The socialist case against the EU: TUSC tour continues

London June 2016

“The Tory government could be brought down if Brexit triumphs” declared Socialist Party general secretary Peter Taaffe to a packed London meeting of 120, part of TUSC’s 20-city tour ‘The Socialist Case Against the EU’ (now in fact 25 cities).

Paul Embery, London secretary of the Fire Brigades Union and national organiser of Trade Unionists Against the EU, pointed out: “The EU is rampantly pro-austerity and that approach has caused suffering throughout Europe, a collapse in living standards, the rise of the far-right and the decimation of public services.”

Critic of “rootless cosmopolitans” Paul Embery is pictured on this tour: (Cardiff 9th of June 2016)

The re-founded CWI was constituted on the basis of the first four congresses of the Comintern, the founding documents of the IV International in 1938 and the congresses of the CWI. The determination and confidence of those present and represented at this conference was reflected in the collection which raised over £25,000.

Just like the early years of the Russian Revolution!

The conference agreed that the International Secretariat will seek to convene a world congress in 2020 of CWI sections and groups that defend the programme of the CWI and also invite revolutionary socialist organisations which are committed to building revolutionary socialist parties based on the working class and which are prepared to discuss and collaborate on an honest and principled basis.

The International Secretariat of the CWI will publish a fuller report of this crucial meeting in London and material related to the debate which has taken place in the coming week which has crucial lessons for all workers’ and revolutionary socialists.

One lesson we have already learnt is that the Socialist Party, which campaigns to be an affiliate of the Labour Party, expels “petty bourgeois” opponents, and would no doubt like to throw out from the Labour Party anybody who is an “agent of capitalism”.

Or who looks at their Leader Peter Taaffe the wrong way….

Other documents emerge:

Spanish section of the CWI walks out

Statement from the ‘In Defence of a Working Class Trotskyist CWI’ Faction to all members of the CWI

Dear comrades,

At the meeting of the International Faction in London held on 27-28 March the Spanish and Portuguese delegations unfortunately walked out of the meeting. In a final declaration JIR made the completely false assertion that they were being excluded from the Faction because they had raised political differences.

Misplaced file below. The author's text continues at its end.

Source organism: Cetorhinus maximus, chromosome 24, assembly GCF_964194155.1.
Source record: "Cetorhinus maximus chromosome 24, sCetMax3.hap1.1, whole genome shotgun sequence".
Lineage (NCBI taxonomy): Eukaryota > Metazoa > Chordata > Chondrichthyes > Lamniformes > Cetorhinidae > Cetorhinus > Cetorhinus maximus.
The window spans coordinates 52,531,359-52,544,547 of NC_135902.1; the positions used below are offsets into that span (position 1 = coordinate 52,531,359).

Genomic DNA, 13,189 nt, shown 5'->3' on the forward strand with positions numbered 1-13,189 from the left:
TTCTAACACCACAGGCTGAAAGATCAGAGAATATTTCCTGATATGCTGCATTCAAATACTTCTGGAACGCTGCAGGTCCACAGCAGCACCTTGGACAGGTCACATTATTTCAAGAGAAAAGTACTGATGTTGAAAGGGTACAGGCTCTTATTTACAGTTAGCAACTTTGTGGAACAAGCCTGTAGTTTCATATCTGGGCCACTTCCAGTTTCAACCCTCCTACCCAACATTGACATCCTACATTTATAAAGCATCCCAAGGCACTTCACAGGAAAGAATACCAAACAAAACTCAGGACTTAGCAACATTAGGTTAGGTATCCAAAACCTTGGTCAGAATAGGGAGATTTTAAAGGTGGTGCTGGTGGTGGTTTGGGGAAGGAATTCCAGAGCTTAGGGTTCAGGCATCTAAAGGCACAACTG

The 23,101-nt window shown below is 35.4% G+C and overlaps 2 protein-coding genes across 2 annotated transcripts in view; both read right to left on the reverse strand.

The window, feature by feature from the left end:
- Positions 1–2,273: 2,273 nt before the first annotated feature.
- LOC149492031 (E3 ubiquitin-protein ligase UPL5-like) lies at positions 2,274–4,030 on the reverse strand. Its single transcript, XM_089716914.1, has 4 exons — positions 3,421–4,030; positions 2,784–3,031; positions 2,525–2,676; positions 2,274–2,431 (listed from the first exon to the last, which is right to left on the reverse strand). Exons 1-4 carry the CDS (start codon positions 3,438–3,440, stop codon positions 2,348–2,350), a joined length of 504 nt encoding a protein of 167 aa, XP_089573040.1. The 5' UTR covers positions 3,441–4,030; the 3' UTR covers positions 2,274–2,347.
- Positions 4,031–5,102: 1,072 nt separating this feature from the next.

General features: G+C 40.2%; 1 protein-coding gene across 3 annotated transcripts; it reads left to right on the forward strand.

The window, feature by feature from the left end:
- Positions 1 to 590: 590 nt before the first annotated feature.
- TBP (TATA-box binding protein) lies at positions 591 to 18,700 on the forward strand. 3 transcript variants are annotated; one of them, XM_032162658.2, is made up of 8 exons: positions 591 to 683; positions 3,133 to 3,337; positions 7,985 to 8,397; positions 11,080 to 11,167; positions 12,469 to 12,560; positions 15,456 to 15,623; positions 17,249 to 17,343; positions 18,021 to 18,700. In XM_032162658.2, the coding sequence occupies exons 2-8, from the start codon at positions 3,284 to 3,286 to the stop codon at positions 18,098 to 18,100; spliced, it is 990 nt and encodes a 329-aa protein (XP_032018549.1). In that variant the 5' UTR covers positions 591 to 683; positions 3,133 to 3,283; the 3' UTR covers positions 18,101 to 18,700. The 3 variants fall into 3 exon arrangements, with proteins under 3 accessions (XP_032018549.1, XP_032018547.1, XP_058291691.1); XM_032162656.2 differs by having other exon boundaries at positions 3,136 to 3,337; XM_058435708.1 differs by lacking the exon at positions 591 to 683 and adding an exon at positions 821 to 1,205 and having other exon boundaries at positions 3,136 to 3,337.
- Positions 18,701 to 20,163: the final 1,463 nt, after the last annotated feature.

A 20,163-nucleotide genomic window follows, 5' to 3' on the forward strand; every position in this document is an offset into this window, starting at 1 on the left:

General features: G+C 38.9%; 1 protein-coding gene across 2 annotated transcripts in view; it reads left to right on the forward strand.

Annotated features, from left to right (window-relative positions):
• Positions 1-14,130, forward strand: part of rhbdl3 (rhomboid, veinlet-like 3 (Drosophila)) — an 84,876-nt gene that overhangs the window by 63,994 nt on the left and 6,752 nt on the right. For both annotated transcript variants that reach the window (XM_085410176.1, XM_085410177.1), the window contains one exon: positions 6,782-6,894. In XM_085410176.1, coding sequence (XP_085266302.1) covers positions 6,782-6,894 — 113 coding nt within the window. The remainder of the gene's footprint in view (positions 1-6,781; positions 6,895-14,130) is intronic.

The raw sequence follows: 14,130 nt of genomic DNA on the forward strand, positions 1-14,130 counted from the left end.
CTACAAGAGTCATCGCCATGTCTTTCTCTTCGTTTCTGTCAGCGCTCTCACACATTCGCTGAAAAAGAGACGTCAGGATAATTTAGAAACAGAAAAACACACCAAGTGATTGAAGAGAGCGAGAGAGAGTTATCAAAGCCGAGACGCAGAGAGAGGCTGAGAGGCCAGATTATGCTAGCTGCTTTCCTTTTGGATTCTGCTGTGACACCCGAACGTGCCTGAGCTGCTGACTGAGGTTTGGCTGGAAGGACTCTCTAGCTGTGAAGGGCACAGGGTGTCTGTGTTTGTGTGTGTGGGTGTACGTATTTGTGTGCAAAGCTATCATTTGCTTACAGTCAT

At this meeting a series of important political differences arose. This followed a telephone conference which was held between the entire Spanish EC and members of the IS Majority on Friday 22 March. At the meeting comrades from Spain raised a series of differences relating to method, the decisions taken by the leadership of the England and Welsh section at the recent congress of their section and also a clear declaration of important differences relating to the analysis of the CWI regarding the lowering of socialist consciousness following the collapse of the Stalinist regimes and the consequences this had for the international workers’ movement at the time alongwith the extent to which these effects are still present today.

At the end of this telephone conference JIR made clear that these issues were of critical importance to the Spanish leadership. It was agreed that they would be discussed in more depth at the Faction meeting in London. This was done on the first day. In the debate important differences emerged in relation to socialist and political consciousness, the consequences of the collapse of the former Stalinist states and the analysis we have had on Venezuela and some other issues which JIR stated were fundamental questions. During his intervention JIR argued that these questions had not been sufficiently discussed during the process of unification and that the comrades had been “deceived”, something which is completely false. He declared that these issues would be reported back to a special Spanish CC meeting which would then decide on its attitude towards the Faction.

In informal discussion following the meeting between the Spanish, Portuguese comrades and Phillip Stott (Scotland) Clive Heemskerk (England and Wales) and Tony Saunois (IS Majority) JIR made clear that these differences were fundamental and implied that the comrades would recommend to the Spanish EC and CC that they leave the Faction. He also stated that this would mean it would make no sense to remain in the CWI.

It was agreed that he make a formal statement of the situation to the Faction meeting the next day. At that meeting he was asked to make such a statement and argued that firstly Peter Taaffe should reply to the discussion. This was not acceptable as the content of the reply would partly be dependent on the declaration made by JIR